The flags of the U.S., United Arab Emirates, Israel and Bahrain flutter along a road in Netanya, Israel, on September 14.   | Photo Credit: Reuters

News Analysis | What’s next for Palestine after UAE, Bahrain deals with Israel?

The new-found readiness of Arab countries to have peace with Israel, under the mediation of the Trump administration, appears to be transforming one of the oldest conflicts in the modern West Asia.


It took more than three decades for the first Arab country to recognise Israel. Egypt signed a peace treaty with its Jewish neighbour in 1979, a year after the Camp David summit between President Anwar Sadat and Israeli Prime Minister Menachem Begin. Jordan, the second Arab country that established peace with Israel, took 15 more years to do so. There was a gap of 26 years between Jordan’s peace treaty and that of the United Arab Emirates (UAE) with Israel. And then it took less than 30 days for the fourth agreement — between Bahrain and Israel that was announced on Friday by U.S. President Donald Trump.

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The new-found readiness of the Arab countries to have peace with Israel, under the mediation of the Trump administration, appears to be transforming one of the oldest conflicts in the modern West Asia. There is speculation that more Arab countries, from Morocco to Sudan and Oman, may follow in the footsteps of the UAE and Bahrain. These deals, which have formalised years of back room contacts between the Gulf kingdoms and Israel, suggest that the pan-Arab-Israel conflict is turning the page. Where does it leave the Palestinians?

Fall of Arab Peace Initiative

Till the UAE-Israel deal was announced on August 13, the official Arab position on the question of Palestine was rooted in the Arab Peace Initiative, proposed by Saudi Arabia in 2002, and endorsed by the Arab League in the same year. The proposal calls for normalising relations between the Arab world and Israel, in exchange for full Israeli withdrawal from the territories it captured in the 1967 war, including the West Bank, Gaza and the Golan Heights, a “just settlement” of the Palestinian refugee issue and the establishment of a Palestinian state with East Jerusalem as its capital.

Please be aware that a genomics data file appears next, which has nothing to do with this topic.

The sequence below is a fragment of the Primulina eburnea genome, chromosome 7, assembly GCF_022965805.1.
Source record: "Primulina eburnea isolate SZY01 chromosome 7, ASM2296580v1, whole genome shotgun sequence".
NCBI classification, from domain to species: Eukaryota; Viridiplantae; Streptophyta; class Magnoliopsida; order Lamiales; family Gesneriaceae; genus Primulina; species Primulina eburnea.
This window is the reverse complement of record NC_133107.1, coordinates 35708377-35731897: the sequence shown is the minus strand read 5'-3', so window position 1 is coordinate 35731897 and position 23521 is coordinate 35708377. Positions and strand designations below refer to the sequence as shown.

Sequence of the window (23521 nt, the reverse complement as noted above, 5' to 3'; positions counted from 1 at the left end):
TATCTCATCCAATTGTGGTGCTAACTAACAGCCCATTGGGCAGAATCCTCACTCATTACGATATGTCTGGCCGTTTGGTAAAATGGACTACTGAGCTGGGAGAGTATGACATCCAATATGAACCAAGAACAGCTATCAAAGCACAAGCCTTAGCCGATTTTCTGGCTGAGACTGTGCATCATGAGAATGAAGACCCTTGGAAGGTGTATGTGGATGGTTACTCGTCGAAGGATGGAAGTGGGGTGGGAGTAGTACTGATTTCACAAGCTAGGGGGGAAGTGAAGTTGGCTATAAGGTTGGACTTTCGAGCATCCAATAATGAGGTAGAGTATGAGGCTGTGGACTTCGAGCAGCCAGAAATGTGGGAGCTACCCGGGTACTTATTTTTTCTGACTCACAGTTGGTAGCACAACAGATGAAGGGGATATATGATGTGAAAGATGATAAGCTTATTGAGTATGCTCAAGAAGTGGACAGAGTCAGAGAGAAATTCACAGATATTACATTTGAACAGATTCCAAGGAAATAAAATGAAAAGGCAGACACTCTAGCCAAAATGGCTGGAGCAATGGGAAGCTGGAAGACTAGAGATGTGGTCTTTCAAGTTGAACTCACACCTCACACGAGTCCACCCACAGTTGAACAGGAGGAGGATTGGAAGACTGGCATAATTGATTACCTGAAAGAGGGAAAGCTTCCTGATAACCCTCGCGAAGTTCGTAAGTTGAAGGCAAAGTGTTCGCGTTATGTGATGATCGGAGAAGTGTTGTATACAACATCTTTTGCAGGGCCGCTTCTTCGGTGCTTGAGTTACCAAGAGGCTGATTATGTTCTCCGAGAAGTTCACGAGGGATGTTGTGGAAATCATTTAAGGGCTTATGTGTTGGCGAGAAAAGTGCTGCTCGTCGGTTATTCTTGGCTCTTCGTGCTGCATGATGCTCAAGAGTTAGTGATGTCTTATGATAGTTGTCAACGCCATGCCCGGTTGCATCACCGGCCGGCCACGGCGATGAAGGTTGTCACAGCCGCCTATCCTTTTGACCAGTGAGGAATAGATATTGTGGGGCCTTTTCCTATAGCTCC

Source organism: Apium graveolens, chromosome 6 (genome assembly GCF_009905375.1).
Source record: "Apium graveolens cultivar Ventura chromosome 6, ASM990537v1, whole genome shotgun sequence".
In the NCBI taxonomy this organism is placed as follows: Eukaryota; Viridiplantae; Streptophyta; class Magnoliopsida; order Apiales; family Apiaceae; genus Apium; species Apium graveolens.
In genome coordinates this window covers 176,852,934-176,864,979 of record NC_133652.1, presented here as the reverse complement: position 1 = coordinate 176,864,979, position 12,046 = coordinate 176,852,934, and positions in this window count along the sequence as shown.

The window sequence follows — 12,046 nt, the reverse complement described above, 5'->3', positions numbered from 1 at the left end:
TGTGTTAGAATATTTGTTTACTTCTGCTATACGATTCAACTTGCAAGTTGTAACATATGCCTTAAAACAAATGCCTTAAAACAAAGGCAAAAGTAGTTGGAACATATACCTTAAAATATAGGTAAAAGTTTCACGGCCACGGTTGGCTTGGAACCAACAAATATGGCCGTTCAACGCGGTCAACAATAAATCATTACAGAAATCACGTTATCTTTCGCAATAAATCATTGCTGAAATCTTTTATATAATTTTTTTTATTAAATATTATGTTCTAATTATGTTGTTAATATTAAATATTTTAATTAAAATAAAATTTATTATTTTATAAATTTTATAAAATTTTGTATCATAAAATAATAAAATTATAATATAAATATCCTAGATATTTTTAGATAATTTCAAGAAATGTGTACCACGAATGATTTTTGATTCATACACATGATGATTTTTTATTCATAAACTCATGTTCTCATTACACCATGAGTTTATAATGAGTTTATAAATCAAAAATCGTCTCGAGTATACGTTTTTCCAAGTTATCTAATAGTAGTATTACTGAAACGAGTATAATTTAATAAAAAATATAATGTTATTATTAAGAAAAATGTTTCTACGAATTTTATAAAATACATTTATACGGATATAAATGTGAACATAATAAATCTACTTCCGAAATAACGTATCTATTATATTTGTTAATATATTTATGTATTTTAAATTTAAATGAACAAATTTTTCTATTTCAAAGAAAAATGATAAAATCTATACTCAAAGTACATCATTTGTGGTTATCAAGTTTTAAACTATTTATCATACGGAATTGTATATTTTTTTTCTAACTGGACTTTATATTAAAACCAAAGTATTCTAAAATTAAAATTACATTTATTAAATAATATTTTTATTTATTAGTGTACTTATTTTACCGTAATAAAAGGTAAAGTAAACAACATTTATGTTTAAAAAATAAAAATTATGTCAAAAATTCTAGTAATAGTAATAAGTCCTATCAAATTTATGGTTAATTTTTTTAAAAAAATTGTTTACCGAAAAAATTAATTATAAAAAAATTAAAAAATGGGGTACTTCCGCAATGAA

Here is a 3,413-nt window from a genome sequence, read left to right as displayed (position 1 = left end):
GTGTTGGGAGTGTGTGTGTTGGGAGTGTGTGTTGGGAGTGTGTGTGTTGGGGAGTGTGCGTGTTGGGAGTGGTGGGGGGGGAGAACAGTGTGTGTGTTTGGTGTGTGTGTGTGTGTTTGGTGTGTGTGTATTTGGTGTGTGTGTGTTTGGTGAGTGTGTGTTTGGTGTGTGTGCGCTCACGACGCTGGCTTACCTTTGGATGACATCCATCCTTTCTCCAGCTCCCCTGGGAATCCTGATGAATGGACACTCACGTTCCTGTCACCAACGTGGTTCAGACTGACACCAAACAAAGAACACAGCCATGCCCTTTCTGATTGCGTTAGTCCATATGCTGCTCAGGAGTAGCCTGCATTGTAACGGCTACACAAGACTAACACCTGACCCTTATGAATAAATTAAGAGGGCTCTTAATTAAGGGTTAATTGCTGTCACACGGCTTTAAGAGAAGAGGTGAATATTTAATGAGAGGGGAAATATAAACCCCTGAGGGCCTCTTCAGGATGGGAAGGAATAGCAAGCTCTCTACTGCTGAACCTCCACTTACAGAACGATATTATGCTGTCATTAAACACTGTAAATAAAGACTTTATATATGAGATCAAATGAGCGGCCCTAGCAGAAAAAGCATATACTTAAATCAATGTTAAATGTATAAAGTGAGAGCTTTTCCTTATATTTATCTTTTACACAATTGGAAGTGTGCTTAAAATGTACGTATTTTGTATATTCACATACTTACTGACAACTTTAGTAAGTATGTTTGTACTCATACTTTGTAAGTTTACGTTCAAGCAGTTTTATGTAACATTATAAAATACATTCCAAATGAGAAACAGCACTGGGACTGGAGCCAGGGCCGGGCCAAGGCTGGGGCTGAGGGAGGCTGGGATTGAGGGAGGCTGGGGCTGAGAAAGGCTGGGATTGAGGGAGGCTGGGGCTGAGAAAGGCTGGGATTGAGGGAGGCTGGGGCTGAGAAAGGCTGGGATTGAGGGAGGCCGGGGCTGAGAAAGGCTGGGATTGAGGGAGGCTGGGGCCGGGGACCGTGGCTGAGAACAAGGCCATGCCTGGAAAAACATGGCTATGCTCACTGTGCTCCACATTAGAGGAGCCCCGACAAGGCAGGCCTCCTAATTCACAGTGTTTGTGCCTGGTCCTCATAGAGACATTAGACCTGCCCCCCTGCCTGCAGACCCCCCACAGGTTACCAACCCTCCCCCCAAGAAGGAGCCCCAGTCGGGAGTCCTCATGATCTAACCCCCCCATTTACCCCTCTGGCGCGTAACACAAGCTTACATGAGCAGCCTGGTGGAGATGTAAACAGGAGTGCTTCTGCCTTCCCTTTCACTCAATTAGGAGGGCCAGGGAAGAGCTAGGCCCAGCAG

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“Since 2002, both the UAE and Bahrain have supported the Arab Peace Initiative. However, the recent agreements made by Bahrain and the UAE break with this consensus. The Abraham Accords [Israel and the UAE] require Israel only to ‘temporarily halt’ its formal annexation of the West Bank [settlements]. The agreement between Bahrain and Israel dispenses with the pretence altogether, making no mention of Palestinian land,” said Elham Fakhro, senior Gulf analyst at the Brussels-based International Crisis Group (ICG).

This has angered the Palestinians, who have “strongly rejected” the agreements. “The Palestinian leadership considers this step to blow up the Arab Peace Initiative and the decisions of the Arab and Islamic summits, and international legitimacy, as an aggression against the Palestinian people, and as neglecting Palestinian rights and sacred things, especially Jerusalem and the independent Palestinian state on the borders of June 4, 1967,” the Palestinian Authority said in a statement issued after the UAE deal was announced.

All about the Israel-UAE Peace Agreement

The Palestinians have further called for “an immediate emergency session” of the Arab League and the Organization of Islamic Cooperation “to reject this declaration”.

The Palestinians Liberation Organization (PLO), the main resistance movement of the Palestinians, has rejected the Bahrain-Israel deal as well. “If you really wish to ‘advance the cause of peace, dignity, & economic opportunity for the Palestinian people’ how about ending Israel’s ruthless occupation and its theft of our land and resources? Coercing and cajoling Arabs to normalise with Israel will not bring you peace or dignity,” tweeted Hanan Ashrawi, a member of the PLO Executive Committee, after the Bahrain deal was announced.

Nothing for Palestinians

The Palestinians got nothing in return from these agreements, said A.K. Pasha, a professor of West Asian Studies at the Jawaharlal Nehru University, New Delhi. “[Former Egyptian President Anwar] Sadat wanted an autonomous West Bank and Gaza and removal of the settlements [in 1978-79], but he could get only a freeze on the settlements for three months. The same scenario is now being repeated. The Israelis say they have postponed the annexation. After the U.S. election, whether Trump wins or not, [Israeli Prime Minister Benjamin] Nentanyahu will go ahead with his annexation plan,” he told The Hindu, adding that the future of the Palestinians “looks quite bleak”.

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Agrees Ms. Fakhro of the ICG. “By normalising relations outside this framework of ‘land for peace’, the two states have broken with a decades-old Arab consensus on the Palestinian issue, and effectively endorsed Israel’s military occupation over the Palestinians. This leaves the Palestinians more isolated than ever, and further weakens the already-dim prospect of a two-state solution,” Ms. Fakhro told The Hindu. “For the Palestinians, solidarity will need to be recast in broader terms, knowing full well that many Arab states — but not their unrepresented populations — have all but abandoned the Palestinian cause.”